Filed under: Los Angeles, Review | Tags: Betye Saar, Derrick Adams, Ellen C. Caldwell, John Monn, KEHINDE WILEY, Roberts and Tilton, The Road Ahead
The Road Ahead is a retrospective group show at Roberts & Tilton this summer in Los Angeles. It features work from 14 artists, with many artists contributing multiple works.
This is definitely not the typical summer group show in Culver City right now – as The Road Ahead features a combination of contemporaneous work with some slightly older pieces from the late ‘70s – early ‘80s. As such, it comingles heavy hitters of the art world, such as Betye Saar and Kehinde Wiley, with newer and more emerging artists such as John Monn and Derrick Adams. - Ellen C. Caldwell, Los Angeles Contributor
Installation view of The Road Ahead. Photo by Robert Wedemeyer. Courtesy of Roberts & Tilton, Culver City, CA.
Filed under: Review, Seattle | Tags: Amanda Manitach, Blindfold Gallery, Leanne Grimes, Seattle
Two newcomers to the Seattle scene are worth checking out this month: Blindfold Gallery, now mounting its fourth exhibit since opening in April, and Leanne Grimes, who graduated last year from the University of Washington’s MFA painting program.
Grimes’ paintings often depict landscapes built out of heaps of rich, chunky paint and loud color. But for the paintings in The Journey to Radiant Earth, a show that lightheartedly glosses over the fetishization and elusiveness of memory, she punched the color up even more with day-glo oranges, yellows and pink. They’re the colors of plastic toys and melting popsicles. These paintings depict apocalyptic black night skies spattered with emerald stars, candy-raver mountains and surreal beaches. They range in size from petite to a huge, unstretched canvas pinned across an entire wall of the gallery. - Amanda Manitach, Seattle Contributor
Filed under: Poll | Tags: Chris Martin, Dana Schutz, Joe Bradley, Julie Mehretu, MARK BRADFORD, Mark Grotjahn, Nicole Eisenman, POLL, R.H. Quaytman, Richard Aldrich, Sterling Ruby, Tauba Auerbach, Wade Guyton
So you don’t believe in miracles? Think about this: Painting has been pronounced clinically dead dozens of times, and, like Lazarus, it keeps coming back for more. It is the medium that simply refuses to die.
The 1990s were a tough decade for painting, as video, installation, and, in particular, photography, relegated it to the margins of the art world’s often too narrow field of vision. But as the 2000s began, the oldest of mediums returned with a vengeance. Impressively, it has continued to be the dominant medium for more than a decade, first with an explosion of figurative work in the early 2000s, and now with an extreme focus on abstraction.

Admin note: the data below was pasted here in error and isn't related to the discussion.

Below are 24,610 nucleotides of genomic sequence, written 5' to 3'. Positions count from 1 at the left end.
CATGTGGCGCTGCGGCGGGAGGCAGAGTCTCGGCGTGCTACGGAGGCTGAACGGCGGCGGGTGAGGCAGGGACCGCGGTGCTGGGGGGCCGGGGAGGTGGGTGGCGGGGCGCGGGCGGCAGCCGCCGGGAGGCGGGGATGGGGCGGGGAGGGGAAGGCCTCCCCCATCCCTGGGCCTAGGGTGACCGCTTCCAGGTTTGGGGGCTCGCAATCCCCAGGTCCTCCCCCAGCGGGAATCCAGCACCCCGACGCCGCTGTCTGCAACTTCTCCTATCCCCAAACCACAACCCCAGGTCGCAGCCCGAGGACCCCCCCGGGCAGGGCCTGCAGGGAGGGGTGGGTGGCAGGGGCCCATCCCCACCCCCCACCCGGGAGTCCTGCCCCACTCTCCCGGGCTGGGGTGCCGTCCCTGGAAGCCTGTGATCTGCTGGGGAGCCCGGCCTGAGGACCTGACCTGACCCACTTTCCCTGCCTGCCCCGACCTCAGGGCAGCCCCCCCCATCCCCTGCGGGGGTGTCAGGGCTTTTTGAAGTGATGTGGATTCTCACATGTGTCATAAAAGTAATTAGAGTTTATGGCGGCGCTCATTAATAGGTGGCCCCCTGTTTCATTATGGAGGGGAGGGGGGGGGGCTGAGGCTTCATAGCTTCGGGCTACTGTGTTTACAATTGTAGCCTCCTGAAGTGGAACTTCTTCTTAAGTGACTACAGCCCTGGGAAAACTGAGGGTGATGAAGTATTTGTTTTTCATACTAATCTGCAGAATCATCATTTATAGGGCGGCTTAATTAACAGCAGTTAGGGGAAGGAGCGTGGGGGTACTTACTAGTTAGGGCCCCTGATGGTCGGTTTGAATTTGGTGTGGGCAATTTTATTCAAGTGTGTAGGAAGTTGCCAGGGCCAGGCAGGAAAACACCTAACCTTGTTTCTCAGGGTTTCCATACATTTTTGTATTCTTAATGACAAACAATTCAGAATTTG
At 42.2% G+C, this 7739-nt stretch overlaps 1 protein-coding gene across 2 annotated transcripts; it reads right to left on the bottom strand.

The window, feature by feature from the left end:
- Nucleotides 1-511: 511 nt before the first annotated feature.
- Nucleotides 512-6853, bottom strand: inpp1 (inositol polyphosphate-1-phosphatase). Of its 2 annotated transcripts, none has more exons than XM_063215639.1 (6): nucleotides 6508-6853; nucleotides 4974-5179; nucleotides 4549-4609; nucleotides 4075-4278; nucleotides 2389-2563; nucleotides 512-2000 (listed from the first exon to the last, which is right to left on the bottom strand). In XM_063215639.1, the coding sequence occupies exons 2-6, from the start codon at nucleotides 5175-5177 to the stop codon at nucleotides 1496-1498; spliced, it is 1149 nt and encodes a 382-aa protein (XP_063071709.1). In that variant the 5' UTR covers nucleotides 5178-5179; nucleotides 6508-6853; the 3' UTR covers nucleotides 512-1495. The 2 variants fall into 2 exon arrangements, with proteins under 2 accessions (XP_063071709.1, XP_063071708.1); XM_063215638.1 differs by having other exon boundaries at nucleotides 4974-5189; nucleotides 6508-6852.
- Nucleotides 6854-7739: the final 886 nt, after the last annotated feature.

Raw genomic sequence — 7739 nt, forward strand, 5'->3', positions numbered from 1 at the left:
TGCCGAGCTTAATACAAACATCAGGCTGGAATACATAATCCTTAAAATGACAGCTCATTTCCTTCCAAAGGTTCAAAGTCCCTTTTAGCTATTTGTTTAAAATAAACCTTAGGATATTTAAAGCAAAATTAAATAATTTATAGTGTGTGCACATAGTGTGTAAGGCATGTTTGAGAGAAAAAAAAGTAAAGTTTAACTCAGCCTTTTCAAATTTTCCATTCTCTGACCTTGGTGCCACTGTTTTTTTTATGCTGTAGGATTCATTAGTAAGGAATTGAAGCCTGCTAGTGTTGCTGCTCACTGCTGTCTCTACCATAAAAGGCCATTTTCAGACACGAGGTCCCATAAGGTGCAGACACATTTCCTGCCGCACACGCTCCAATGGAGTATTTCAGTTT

Topics like this often start as debates in the New American Paintings office, and thanks to the blog, we can “take it to the streets” and settle some scores…There are a number of significant artists who have emerged since 2000, and we want to know which ones you think are the most significant. We consciously avoided artists who already had long careers, but have only recently “blown up”: Luc Tuymans, Amy Sillman, Mary Heilmann, Glenn Ligon and Thomas Nozkowski, among them.
We want to hear from you! The twelve painters listed below do not constitute an all-inclusive list, so feel free to add any names that you think we have missed in the comments section below.
Here is our list, and be sure to learn more about each and vote after the jump!
Filed under: Los Angeles, Video | Tags: Future Shipwreck, Graham Kolbeins, Iva Gueorguieva, Susanne Vielmetter Los Angeles Projects
We hope you have a chance to view new works by Iva Gueorguieva at Susanne Vielmetter Los Angeles Projects this coming weekend, or through August 23rd. This show is not to be missed! Gueorguieva was the focus of our Spotlight in edition #91 of New American Paintings. She opened up about her process, the importance of cutting in her work, and how something as simple as sound informs the paintings she makes.
Back in 2011, she was also featured in our first New American Paintings video production, which we teamed up with blogger Graham Kolbeins of Future Shipwreck fame to produce, who caught up with the Bulgarian-born artist recently while working in her studio. To get you excited to see the show, we’ve decided to post that video again to remind you of her amazing talents. Enjoy!